Friday, April 23, 2010
If you're looking to make gains of over 100% on a stock, the best way is to buy a company everyone else hates.
How do you know a hated stock? Well, they tend to trade near their 52-week lows. And they have very few – if any – "buy" ratings from institutional analysts.
That's why they can be so profitable. The price and sentiment are so low, even a small positive – like earnings that meet expectations – can push the stock higher.
For example, look at video game designer Take-Two Interactive. In December, the company said it would report a steep earnings loss in 2010 due to further title delays.
The stock fell 30% on the news to below $8. To put the price in perspective, in 2008, rival Electronic Arts offered to buy Take-Two for $26 based on its Grand Theft Auto franchise – which Take-Two still owns.
In my Penny Stock Specialist advisory, we used the pullback to buy shares. A few weeks later, billionaire investor Carl Icahn began buying the stock. The news pushed Take-Two higher. Then, Take-Two reported upbeat earnings guidance. My subscribers have gains in excess of 30% in a few months.
We've seen the same thing happen with Starbucks (up from $8 to $26) and Citigroup (up from $1 to $5). Most people hated these stocks at their lows.
Today, I'm seeing one stock setting up for similar gains. Right now, it's the most hated stock I know. When I found it, it was trading near its lows for the year. Just four analysts rated it a buy – out of 28. But I only discovered how hated it was when I told my Penny Stock Specialist readers to buy it... and the irate e-mails poured in.
I guess I shouldn't have been surprised. Medical-device maker Boston Scientific (BSX) is trading near a 10-year low. It suffered three massive one-day drops over the past six months. And it's down about 40% from its August high. In other words, a lot of people lost a lot of money on BSX.
In the past four months, the company had to pay Johnson & Johnson a $1.7 billion settlement. Then, management lowered its full-year earnings guidance. Finally, in mid-March, the FDA ordered the company to pull all of its implantable cardioverter defibrillators (ICDs) from the market. ICDs account for about 15% of BSX's revenue.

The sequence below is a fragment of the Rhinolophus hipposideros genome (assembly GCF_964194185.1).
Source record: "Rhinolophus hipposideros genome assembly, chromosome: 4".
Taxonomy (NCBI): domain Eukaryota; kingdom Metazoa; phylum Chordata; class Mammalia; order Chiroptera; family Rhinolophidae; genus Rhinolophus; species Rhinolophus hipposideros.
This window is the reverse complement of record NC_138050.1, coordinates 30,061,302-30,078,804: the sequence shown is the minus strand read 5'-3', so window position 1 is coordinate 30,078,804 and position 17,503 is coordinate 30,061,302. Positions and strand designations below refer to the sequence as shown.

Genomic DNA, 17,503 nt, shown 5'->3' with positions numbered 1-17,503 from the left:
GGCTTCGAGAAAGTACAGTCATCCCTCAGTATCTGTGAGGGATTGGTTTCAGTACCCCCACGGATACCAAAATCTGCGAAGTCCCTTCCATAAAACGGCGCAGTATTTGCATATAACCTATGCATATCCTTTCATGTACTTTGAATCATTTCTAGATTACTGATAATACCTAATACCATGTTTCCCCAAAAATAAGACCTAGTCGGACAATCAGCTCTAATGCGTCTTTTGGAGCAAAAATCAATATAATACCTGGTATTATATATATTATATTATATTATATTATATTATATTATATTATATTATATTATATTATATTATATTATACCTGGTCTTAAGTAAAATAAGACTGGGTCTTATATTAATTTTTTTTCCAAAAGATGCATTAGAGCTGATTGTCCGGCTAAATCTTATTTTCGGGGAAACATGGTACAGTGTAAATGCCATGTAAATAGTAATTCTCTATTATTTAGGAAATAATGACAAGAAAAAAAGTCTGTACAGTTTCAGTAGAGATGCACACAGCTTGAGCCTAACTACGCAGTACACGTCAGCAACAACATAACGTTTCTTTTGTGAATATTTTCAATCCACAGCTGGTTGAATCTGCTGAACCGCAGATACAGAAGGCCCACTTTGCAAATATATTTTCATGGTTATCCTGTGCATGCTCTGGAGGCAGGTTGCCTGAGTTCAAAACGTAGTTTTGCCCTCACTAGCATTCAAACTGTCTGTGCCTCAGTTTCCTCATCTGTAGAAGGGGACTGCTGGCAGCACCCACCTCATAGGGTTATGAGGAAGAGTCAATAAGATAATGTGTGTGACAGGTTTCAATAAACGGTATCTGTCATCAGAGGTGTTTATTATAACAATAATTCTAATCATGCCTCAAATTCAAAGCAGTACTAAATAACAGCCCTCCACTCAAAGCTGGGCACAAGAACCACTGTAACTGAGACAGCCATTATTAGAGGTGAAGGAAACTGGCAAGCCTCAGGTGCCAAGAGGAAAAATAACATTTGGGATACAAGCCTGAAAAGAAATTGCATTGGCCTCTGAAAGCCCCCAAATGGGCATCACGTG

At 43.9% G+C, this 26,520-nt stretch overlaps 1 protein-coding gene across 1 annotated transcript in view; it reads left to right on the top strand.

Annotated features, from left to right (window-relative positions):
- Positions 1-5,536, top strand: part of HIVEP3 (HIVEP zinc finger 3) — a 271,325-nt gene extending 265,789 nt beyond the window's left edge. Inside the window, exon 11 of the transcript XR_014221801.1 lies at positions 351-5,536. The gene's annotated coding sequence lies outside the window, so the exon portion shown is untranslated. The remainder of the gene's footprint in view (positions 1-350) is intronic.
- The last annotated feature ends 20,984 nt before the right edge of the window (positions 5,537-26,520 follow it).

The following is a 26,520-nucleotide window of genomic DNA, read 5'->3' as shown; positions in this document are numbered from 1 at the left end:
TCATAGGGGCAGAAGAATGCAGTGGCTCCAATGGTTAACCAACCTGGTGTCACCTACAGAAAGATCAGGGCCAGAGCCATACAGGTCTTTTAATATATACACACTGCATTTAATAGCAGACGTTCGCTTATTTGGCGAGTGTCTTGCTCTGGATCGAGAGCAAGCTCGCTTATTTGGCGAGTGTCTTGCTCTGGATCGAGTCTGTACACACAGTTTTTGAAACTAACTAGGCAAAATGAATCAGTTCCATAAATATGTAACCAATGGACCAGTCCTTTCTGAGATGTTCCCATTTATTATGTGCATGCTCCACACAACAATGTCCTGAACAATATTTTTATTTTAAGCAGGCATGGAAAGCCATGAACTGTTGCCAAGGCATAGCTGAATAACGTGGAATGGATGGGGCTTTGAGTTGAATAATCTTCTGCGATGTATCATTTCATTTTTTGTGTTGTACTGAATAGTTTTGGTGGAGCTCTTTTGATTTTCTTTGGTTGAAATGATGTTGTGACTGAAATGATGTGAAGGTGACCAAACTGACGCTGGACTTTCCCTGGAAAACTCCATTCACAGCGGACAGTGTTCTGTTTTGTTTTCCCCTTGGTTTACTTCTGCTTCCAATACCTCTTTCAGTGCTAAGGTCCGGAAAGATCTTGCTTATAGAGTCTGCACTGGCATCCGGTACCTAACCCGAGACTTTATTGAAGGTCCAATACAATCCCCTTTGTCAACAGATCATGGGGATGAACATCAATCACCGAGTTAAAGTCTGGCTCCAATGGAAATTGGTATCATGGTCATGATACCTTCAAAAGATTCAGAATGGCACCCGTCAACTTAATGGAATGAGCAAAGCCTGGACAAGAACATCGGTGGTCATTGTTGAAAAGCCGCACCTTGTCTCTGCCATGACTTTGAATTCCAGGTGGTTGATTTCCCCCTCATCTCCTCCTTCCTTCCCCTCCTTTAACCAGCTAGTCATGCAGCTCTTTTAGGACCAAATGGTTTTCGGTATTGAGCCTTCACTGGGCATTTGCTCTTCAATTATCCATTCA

Shares collapsed to a 10-year low.
Saying that BSX has had its share of problems is an understatement. In other words, I understand why my readers – and a whole lot of other folks – hate this stock. But based on my research, there's huge upside from these levels. Let me explain why...
BSX is going through massive restructuring. Last quarter, management announced it would cut some of its 25,000 full-time employees. Cutting the payroll will push the bottom line (earnings) higher. We saw this trend for most stocks throughout 2009: Earnings soared while sales were mostly in line with expectations.
Also, BSX's market is expanding. The company makes a large portion of its revenue from stents. Stents are tubes of metal mesh that open up arteries to increase blood flow. More patients are choosing stents over bypass surgery. And on February 27, the American Stroke Association published a report showing people at risk of stroke because of narrowed neck arteries can now be treated with stents.
Finally, sentiment has never been so low. Out of the 27 analysts covering the stock, only four have rated it a buy. Goldman has the stock on its "conviction sell" list. Plus, I haven't seen one positive write up on this stock in over four months.
Before the FDA debacle, the lowest price target on BSX was $7 per share. Last week, BSX received FDA approval to bring its ICDs back on the market. And shares are trading right around $7.
Earnings over the next few quarters will stabilize from cost cutting. If BSX sees stronger demand for stents or its ICDs, the stock could soar from this depressed level.
I reiterated my buy rating on BSX in the latest Penny Stock Specialist. My readers may hate the stock... but that's one reason I love it.
New highs for Boeing... defense/aviation giant leaps 40% so far in 2010.
Office furniture companies HNI, Herman Miller, and Steelcase reach fresh highs.
Building materials gain continues... new highs for USG, Fastenal, and Valspar.